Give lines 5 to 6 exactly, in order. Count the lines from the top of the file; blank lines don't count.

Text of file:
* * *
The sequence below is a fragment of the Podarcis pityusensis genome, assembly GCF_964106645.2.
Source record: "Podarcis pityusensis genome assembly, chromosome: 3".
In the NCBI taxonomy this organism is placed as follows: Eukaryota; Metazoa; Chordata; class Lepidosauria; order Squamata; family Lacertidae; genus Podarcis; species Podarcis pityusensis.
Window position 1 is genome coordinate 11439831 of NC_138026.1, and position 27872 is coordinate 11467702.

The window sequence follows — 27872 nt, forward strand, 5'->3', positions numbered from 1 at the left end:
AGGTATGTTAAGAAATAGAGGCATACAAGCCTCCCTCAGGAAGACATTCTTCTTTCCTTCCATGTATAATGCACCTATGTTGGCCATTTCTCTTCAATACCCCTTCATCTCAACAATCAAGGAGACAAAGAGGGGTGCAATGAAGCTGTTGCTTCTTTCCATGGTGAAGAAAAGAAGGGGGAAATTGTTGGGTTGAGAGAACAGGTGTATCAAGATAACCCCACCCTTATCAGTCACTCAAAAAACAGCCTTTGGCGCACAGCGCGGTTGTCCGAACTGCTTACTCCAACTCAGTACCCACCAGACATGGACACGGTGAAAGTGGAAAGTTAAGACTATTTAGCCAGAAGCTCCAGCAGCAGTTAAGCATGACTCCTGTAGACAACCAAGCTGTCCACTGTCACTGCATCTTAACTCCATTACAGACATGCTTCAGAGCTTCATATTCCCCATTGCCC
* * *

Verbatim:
The window sequence follows — 27872 nt, forward strand, 5'->3', positions numbered from 1 at the left end:
AGGTATGTTAAGAAATAGAGGCATACAAGCCTCCCTCAGGAAGACATTCTTCTTTCCTTCCATGTATAATGCACCTATGTTGGCCATTTCTCTTCAATACCCCTTCATCTCAACAATCAAGGAGACAAAGAGGGGTGCAATGAAGCTGTTGCTTCTTTCCATGGTGAAGAAAAGAAGGGGGAAATTGTTGGGTTGAGAGAACAGGTGTATCAAGATAACCCCACCCTTATCAGTCACTCAAAAAACAGCCTTTGGCGCACAGCGCGGTTGTCCGAACTGCTTACTCCAACTCAGTACCCACCAGACATGGACACGGTGAAAGTGGAAAGTTAAGACTATTTAGCCAGAAGCTCCAGCAGCAGTTAAGCATGACTCCTGTAGACAACCAAGCTGTCCACTGTCACTGCATCTTAACTCCATTACAGACATGCTTCAGAGCTTCATATTCCCCATTGCCC